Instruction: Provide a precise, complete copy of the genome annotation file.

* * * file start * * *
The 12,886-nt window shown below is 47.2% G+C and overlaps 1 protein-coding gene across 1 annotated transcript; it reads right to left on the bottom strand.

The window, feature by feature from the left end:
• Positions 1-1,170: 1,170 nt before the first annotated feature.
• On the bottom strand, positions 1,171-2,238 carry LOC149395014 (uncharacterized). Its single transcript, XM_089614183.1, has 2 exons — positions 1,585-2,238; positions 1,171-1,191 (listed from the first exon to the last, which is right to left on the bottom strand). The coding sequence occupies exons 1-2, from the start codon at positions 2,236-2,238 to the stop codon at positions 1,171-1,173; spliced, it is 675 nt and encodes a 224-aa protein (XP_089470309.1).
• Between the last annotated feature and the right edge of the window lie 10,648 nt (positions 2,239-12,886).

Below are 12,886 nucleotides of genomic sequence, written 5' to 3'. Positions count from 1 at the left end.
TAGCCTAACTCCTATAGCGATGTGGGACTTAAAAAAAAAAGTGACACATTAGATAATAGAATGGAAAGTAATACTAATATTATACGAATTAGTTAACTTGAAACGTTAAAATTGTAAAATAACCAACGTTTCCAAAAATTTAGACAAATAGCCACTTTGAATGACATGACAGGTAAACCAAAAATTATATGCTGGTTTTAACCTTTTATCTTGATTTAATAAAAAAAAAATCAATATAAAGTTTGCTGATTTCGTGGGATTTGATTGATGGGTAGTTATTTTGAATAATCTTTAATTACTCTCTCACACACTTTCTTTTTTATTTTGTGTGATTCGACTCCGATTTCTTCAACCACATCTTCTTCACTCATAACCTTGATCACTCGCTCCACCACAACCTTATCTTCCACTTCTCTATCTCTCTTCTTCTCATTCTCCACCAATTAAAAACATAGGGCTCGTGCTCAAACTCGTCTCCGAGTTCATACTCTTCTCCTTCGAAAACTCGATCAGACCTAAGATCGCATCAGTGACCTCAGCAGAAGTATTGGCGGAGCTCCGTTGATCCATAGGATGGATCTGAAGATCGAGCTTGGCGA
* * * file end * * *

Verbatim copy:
The 12,886-nt window shown below is 47.2% G+C and overlaps 1 protein-coding gene across 1 annotated transcript; it reads right to left on the bottom strand.

The window, feature by feature from the left end:
• Positions 1-1,170: 1,170 nt before the first annotated feature.
• On the bottom strand, positions 1,171-2,238 carry LOC149395014 (uncharacterized). Its single transcript, XM_089614183.1, has 2 exons — positions 1,585-2,238; positions 1,171-1,191 (listed from the first exon to the last, which is right to left on the bottom strand). The coding sequence occupies exons 1-2, from the start codon at positions 2,236-2,238 to the stop codon at positions 1,171-1,173; spliced, it is 675 nt and encodes a 224-aa protein (XP_089470309.1).
• Between the last annotated feature and the right edge of the window lie 10,648 nt (positions 2,239-12,886).

Below are 12,886 nucleotides of genomic sequence, written 5' to 3'. Positions count from 1 at the left end.
TAGCCTAACTCCTATAGCGATGTGGGACTTAAAAAAAAAAGTGACACATTAGATAATAGAATGGAAAGTAATACTAATATTATACGAATTAGTTAACTTGAAACGTTAAAATTGTAAAATAACCAACGTTTCCAAAAATTTAGACAAATAGCCACTTTGAATGACATGACAGGTAAACCAAAAATTATATGCTGGTTTTAACCTTTTATCTTGATTTAATAAAAAAAAAATCAATATAAAGTTTGCTGATTTCGTGGGATTTGATTGATGGGTAGTTATTTTGAATAATCTTTAATTACTCTCTCACACACTTTCTTTTTTATTTTGTGTGATTCGACTCCGATTTCTTCAACCACATCTTCTTCACTCATAACCTTGATCACTCGCTCCACCACAACCTTATCTTCCACTTCTCTATCTCTCTTCTTCTCATTCTCCACCAATTAAAAACATAGGGCTCGTGCTCAAACTCGTCTCCGAGTTCATACTCTTCTCCTTCGAAAACTCGATCAGACCTAAGATCGCATCAGTGACCTCAGCAGAAGTATTGGCGGAGCTCCGTTGATCCATAGGATGGATCTGAAGATCGAGCTTGGCGA